1960s >> 1965 >> no-732-august-1965

Editorial: Nuclear Waste

It was 20 years ago this month that the world witnessed the terrifying spectacle of Hiroshima and Nagasaki. Twenty years of gradually mounting evidence to help piece together like a jigsaw, a background of cynical and calculated brutality that is almost without parallel. Twenty years in which the soundness of the Socialist Party’s stand on the whole question of war in all its forms has been again and again vindicated.

This will no doubt be a month of commemoration and protest. From statesmen and politicians of every variety we may expect the usual tired platitudes, lies and hypocrisy as they spuriously talk about peace and prepare for another war. CND will be well to the fore, attempting to deal with nuclear weapons in isolation from their root cause – Capitalism. But society cannot put the scientific and technical clock back. From this time forward man’s ability to manufacture nuclear weapons is here to stay. The only truly reliable way to “Ban the Bomb” is to establish a society where human relationships could not possibly cause war or call nuclear weapons into use. Only world Socialism really guarantees that Hiroshima or Nagasaki could not happen again.

We have felt it important to return to the question again this month because apart from the threat to humanity’s existence in a world armed to the teeth with nuclear weapons, it illustrates well a point we have made many times― the shocking wastefulness with which Capitalism not only squanders society’s material resources, but squanders humanity itself.

We live in a world capable of a tremendous productive effort. The work that went into the first atom bombs must have been colossal, yet it pales into insignificance when compared with the picture today. America’s defence expenditure (never “offence” expenditure) last year reached the staggering estimated figure of $54,000 millions. Comparable figures for Great Britain were £2,043 million, West Germany 20,929 million Deutschmarks, and France 23,485 million Francs. The U.S. contribution alone to NATO forces included eight hundred intercontinental ballistic missiles (nuclear if necessary) and over three hundred Polaris submarines. At the beginning of last year, Soviet defence minister Marshall Malinovsky was boasting of Russia’s hundred megaton bomb and the missiles that were available to carry it to any part of the globe.

And this is the spectacle which has been the curse of the capitalist world, to come into still sharper focus in the post-war years. Millions go ragged and hungry and badly housed, while unsaleable food piles up in the warehouses and backwater barges, and vast resources of human ingenuity and productive effort are squandered in turning out yet bigger and more destructive weapons. Not only that. There are now five runners in the nuclear arms race with at least two more – W. Germany and India – thinking of entering the slips.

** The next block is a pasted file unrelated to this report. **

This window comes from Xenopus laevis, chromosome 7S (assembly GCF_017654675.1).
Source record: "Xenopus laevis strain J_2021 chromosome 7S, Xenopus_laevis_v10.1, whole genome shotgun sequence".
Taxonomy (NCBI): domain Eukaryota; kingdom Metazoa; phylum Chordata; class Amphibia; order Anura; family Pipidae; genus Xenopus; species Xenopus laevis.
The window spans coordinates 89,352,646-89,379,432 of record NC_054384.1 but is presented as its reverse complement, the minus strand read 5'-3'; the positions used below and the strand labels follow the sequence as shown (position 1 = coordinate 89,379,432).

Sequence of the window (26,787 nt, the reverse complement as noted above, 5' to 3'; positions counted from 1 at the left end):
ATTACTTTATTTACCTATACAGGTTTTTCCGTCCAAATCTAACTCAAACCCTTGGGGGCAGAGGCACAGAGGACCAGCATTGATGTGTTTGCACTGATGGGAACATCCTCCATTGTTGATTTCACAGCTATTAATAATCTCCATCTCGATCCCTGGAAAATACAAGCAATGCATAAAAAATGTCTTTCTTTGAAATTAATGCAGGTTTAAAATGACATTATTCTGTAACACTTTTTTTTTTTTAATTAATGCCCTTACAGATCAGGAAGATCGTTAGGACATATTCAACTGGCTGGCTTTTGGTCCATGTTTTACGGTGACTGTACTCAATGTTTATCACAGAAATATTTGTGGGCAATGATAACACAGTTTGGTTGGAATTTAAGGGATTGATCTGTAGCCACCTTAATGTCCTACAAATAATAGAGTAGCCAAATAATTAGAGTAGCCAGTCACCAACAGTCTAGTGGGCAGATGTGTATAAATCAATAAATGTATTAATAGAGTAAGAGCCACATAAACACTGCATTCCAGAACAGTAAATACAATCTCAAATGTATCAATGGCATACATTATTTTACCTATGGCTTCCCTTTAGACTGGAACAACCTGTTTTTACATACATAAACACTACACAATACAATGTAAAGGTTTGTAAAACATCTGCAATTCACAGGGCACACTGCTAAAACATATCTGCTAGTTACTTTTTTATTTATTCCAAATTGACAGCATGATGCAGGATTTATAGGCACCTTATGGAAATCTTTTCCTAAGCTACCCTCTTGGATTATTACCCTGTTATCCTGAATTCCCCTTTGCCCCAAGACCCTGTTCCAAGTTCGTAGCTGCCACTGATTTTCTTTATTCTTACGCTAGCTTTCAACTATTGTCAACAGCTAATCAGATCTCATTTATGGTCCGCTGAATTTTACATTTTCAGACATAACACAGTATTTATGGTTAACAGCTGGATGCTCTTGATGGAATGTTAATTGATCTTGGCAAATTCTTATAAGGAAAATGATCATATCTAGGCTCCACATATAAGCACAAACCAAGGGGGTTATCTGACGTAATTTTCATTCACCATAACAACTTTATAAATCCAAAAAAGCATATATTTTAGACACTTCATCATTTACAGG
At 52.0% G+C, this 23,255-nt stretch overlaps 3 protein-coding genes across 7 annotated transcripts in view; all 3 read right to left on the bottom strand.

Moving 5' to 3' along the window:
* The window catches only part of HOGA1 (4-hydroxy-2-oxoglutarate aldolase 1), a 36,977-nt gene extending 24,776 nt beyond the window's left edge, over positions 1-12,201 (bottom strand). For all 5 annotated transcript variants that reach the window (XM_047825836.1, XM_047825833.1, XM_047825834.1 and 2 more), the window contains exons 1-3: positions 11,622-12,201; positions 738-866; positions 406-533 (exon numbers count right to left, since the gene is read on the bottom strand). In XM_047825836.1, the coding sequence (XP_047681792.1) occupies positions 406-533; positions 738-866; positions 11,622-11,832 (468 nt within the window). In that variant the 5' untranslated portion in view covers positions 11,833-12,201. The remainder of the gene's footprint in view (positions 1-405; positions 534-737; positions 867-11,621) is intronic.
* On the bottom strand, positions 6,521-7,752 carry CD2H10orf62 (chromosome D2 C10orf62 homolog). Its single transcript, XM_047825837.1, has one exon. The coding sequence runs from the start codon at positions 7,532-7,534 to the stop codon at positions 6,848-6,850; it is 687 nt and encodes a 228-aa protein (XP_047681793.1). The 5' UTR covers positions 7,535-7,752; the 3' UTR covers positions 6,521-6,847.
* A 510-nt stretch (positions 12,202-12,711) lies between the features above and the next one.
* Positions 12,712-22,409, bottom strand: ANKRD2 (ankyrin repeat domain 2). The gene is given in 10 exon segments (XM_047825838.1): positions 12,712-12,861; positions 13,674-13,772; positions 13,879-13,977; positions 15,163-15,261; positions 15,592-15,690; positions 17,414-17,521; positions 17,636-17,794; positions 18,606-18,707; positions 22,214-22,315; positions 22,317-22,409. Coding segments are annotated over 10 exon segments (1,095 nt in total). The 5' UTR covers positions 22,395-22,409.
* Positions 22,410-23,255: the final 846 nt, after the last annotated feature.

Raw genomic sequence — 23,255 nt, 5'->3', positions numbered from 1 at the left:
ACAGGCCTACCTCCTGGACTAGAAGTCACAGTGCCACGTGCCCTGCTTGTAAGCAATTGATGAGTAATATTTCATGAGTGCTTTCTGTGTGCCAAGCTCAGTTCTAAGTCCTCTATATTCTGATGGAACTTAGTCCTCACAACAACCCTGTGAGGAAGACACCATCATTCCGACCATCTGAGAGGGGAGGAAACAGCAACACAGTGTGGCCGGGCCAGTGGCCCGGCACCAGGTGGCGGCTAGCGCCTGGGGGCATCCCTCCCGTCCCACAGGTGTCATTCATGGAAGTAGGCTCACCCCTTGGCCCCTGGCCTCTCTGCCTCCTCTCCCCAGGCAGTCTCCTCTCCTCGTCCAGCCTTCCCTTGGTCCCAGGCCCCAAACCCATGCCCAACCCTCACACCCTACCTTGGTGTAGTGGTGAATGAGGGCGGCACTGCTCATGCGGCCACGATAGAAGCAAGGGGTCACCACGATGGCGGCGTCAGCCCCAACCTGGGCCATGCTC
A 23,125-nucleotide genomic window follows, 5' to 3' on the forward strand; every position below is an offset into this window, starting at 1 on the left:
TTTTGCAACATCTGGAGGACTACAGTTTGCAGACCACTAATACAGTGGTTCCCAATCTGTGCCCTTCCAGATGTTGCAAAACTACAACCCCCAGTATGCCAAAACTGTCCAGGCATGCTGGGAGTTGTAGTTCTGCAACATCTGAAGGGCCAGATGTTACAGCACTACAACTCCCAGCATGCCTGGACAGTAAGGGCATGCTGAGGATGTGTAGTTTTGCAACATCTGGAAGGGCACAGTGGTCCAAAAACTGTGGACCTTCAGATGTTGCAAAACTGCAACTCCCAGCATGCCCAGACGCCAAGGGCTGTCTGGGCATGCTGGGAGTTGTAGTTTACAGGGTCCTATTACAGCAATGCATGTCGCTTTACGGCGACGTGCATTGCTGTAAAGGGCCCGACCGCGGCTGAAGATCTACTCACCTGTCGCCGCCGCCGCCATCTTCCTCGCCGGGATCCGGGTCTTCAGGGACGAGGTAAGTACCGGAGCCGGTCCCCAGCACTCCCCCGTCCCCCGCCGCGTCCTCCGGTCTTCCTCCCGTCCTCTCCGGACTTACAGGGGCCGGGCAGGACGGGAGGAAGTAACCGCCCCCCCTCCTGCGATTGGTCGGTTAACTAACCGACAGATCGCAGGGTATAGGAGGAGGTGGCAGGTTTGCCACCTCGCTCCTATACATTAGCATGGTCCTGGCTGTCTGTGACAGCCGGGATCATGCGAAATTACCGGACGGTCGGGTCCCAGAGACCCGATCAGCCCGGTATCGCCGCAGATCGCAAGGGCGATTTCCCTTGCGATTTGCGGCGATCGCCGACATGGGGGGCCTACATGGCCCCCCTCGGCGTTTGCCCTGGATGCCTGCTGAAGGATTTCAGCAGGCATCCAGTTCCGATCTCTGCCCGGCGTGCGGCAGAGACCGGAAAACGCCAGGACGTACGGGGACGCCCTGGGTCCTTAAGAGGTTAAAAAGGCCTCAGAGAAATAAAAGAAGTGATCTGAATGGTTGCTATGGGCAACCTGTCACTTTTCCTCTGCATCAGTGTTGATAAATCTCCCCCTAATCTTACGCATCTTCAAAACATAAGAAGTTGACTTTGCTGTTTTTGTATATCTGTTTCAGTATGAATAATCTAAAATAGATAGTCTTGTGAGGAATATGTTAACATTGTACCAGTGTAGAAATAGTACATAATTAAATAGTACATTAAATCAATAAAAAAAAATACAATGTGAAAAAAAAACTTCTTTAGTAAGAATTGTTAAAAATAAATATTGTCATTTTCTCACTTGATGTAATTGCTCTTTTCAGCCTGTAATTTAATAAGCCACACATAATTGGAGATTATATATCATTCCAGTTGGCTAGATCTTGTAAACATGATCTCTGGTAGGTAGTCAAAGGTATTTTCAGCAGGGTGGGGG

Even whilst CND have been campaigning, more nations have entered the nuclear field. The bombs are bigger, and there are more of them. CND have protested against one aspect of capitalism’s wastefulness. They will miss the important point until they realise that the need is to remove Capitalism itself. Gigantic waste which is horrifying in its effects is synonymous with Capitalism in every direction, from nuclear terror, to world hunger. The campaign against these problems outside the context of the demand for Socialism cannot carry the prospect of success.

It is when we realise this that we see the urgent necessity for the removal of capitalism and its replacement with a world of common ownership, for this is the only way to tackle such a problem. Only then could we be sure that society’s resources would be harnessed to serve human needs instead of the requirements of the profit motive. In a Socialist system there would be abundant wealth to meet everyone’s needs, but waste would be anathema – a thing of the past. Such conditions would make possible the development of human abilities on a scale undreamed of today, for the concern of all would be to produce and distribute the very best of which they were capable. Certainly a goal worth striving for; but more than that, one which becomes a matter of greater urgency with the passing of each day.

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